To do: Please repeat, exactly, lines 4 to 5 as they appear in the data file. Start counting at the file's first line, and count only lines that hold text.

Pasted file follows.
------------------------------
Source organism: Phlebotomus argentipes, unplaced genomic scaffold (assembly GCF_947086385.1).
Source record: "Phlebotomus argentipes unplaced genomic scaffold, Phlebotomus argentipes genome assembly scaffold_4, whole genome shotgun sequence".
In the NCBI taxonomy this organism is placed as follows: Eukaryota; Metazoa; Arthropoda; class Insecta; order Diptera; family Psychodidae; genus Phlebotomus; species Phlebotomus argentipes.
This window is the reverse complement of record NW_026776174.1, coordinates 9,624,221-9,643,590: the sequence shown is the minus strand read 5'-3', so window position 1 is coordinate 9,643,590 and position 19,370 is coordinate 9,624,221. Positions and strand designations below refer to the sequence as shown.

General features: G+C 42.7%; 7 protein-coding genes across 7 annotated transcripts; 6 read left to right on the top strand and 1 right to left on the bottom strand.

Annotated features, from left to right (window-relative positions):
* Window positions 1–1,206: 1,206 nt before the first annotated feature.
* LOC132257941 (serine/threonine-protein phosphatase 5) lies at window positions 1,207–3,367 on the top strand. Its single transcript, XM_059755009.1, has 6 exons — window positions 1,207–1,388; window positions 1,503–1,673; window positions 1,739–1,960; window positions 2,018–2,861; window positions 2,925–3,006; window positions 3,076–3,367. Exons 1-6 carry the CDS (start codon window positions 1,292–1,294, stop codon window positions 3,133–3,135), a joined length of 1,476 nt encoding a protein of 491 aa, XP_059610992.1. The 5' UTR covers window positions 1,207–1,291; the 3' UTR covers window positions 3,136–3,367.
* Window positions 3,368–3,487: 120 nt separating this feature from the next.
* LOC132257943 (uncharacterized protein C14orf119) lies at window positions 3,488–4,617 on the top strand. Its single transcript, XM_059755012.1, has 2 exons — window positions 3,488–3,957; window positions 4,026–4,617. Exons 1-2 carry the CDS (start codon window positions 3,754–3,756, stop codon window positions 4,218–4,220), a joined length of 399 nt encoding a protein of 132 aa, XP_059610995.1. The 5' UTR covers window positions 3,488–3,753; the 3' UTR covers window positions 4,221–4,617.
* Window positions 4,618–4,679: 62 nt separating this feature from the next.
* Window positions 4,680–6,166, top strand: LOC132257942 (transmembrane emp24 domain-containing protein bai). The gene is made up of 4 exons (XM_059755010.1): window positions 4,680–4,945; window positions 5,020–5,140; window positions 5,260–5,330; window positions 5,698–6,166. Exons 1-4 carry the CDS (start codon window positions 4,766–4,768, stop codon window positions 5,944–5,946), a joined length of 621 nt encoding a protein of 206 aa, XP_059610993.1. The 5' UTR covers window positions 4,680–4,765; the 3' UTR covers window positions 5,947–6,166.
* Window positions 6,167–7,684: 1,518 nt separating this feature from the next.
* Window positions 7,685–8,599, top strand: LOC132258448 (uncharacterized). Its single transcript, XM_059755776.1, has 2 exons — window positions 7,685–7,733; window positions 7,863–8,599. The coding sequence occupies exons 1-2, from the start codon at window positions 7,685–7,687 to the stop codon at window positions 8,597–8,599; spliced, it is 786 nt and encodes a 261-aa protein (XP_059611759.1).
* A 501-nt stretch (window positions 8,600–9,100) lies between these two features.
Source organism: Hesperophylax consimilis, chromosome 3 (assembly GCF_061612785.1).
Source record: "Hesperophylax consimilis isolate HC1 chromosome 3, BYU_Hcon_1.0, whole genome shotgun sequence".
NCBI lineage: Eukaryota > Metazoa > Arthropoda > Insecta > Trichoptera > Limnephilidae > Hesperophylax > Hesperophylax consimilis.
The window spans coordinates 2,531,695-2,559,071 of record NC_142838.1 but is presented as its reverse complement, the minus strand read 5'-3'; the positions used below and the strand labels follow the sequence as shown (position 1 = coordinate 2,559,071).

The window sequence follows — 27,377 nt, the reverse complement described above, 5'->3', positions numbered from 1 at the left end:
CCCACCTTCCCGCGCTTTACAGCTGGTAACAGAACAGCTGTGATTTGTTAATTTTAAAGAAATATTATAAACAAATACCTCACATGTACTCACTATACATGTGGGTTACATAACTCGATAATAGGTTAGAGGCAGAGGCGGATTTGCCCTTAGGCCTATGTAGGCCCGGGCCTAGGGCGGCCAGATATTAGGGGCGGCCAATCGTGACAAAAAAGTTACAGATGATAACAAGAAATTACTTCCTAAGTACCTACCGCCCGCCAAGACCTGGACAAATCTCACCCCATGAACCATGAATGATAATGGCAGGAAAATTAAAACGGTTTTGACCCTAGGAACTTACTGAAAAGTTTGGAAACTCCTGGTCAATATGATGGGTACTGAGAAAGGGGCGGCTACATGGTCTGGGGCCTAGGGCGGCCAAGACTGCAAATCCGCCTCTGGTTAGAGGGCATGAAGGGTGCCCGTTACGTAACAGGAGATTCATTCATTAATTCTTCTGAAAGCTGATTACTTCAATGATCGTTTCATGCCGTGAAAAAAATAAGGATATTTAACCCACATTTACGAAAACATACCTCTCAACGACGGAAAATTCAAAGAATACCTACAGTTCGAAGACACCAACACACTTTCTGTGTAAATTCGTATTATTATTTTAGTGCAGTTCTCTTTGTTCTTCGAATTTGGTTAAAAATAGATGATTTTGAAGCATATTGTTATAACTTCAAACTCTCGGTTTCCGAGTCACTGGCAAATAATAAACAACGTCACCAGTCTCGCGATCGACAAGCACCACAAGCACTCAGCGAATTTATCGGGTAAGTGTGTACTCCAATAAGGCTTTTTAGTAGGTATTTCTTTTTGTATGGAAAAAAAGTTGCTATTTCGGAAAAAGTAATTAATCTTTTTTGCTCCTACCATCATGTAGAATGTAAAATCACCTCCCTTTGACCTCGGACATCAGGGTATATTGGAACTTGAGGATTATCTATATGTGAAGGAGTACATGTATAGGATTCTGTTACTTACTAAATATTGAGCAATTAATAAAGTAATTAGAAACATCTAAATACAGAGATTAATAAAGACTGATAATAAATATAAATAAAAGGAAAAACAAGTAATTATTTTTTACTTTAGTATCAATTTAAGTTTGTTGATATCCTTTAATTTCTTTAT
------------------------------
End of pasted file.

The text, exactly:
This window is the reverse complement of record NW_026776174.1, coordinates 9,624,221-9,643,590: the sequence shown is the minus strand read 5'-3', so window position 1 is coordinate 9,643,590 and position 19,370 is coordinate 9,624,221. Positions and strand designations below refer to the sequence as shown.

General features: G+C 42.7%; 7 protein-coding genes across 7 annotated transcripts; 6 read left to right on the top strand and 1 right to left on the bottom strand.